Today the neighbourhood still boasts rows of amazingly well-preserved houses with their distinct design of a stone or brick ground floor and wooden stories above, Gothenburg sightseeing makes you feel like you’re traveling back in time as you wander around.
Haga Nygata also plays host to a ton of cafes and restaurants, and the smell of strong Swedish-style coffee permeates the air. You you can start off on your visit to Gothenburg by fully immersing yourself in the Swedish fika culture by enjoying a cozy coffee along with a hagabullen, the famous local pastry. It’s a delicious cinnamon bun as big as a dinner plate, so you might need some extra time (and maybe another coffee) to get the whole thing down!
Haga Nygata is also a great place to get started on enjoying all the shopping here, which is among the best things to do in Gothenburg according to many visitors. Haga is the place to find all manner of artisanal shops selling everything you can imagine — like really, almost literally everything. You can find artisanal soap, traditional Swedish wooden toys, antiques, high-end fashion, second-hand clothing, and of course artisanal chocolate and marzipan.
From there you’re just a 15 minute walk to Avenyn, the locals’ shorthand name for the unwieldy Kungsportavenyn, the city’s main shopping district. This is where the shopping gets a little more high-end and fashion becomes the name of the game at malls and department stores like NK, Arkaden Galleria, Nordstan and more. On Kungsgaten Street you’ll find Scandinavian high-street fashion stores like H&M, Gina Tricot, and Lindex as you explore Gothenburg city centre.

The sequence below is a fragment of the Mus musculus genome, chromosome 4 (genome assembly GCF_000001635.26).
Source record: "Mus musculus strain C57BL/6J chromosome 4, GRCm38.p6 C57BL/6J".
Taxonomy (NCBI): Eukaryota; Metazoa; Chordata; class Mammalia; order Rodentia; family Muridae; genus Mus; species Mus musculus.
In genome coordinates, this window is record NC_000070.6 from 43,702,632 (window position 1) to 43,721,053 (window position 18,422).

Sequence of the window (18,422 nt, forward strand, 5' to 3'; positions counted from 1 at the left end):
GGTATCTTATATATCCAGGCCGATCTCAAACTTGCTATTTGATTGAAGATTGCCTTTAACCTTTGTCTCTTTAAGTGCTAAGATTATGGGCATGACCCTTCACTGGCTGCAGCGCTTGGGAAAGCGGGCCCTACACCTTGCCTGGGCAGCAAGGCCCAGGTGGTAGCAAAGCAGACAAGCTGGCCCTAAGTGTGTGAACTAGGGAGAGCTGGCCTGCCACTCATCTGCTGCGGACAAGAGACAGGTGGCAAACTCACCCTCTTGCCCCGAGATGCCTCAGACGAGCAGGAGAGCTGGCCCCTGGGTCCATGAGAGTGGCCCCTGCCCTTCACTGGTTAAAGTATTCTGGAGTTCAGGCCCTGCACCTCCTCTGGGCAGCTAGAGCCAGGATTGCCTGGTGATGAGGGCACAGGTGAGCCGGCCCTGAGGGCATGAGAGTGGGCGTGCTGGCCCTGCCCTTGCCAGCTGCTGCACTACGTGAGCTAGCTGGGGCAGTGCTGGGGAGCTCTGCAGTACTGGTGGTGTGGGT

3. Gothenburg Museum of Art
If and when you get tired of shopping, head down the Avenyn for a quiet respite in one of the finest museums in Scandinavia. The Museum of Art is highly recommended on most visitors’ lists of things to do in Gothenburg, housed in an unassuming but nonetheless impressive building but hosting a stunning collection of masterworks from across the centuries.
Opening in 1923 to coincide with Gothenburg’s International Exhibition, the museum features works by European artists who were active from the 1400s right up until modern day times. Here you can see pieces by artists like Picasso, Gauguin, Chagall, Monet, and van Gogh, as well as Renaissance and Baroque pieces by Rembrandt, van Dyck, and Rubens.
But one of the areas of which the curators and the city of Gothenburg are most proud is the Nordic art area, which has a generous collection of works by people like Edvard Munch, Peder Severin Kroyer, and Anders Zorn.
4. Natural History Museum
While we’re on the subject of museums, why not head off the beaten track a bit and check out the eclectic yet fascinating Gothenburg Natural History Museum. This weird and wonderful must-see attraction should be on your list of Gothenburg attractions if for no other reason than the fact that it is home to the world’s only stuffed blue whale exhibit. The beast is some 50 feet long, weighed 25 tons, and used to be on display with its mouth open for visitors to walk inside — until a young couple got caught in there enjoying an intimate moment in what is perhaps the weirdest place on earth for that sort of thing.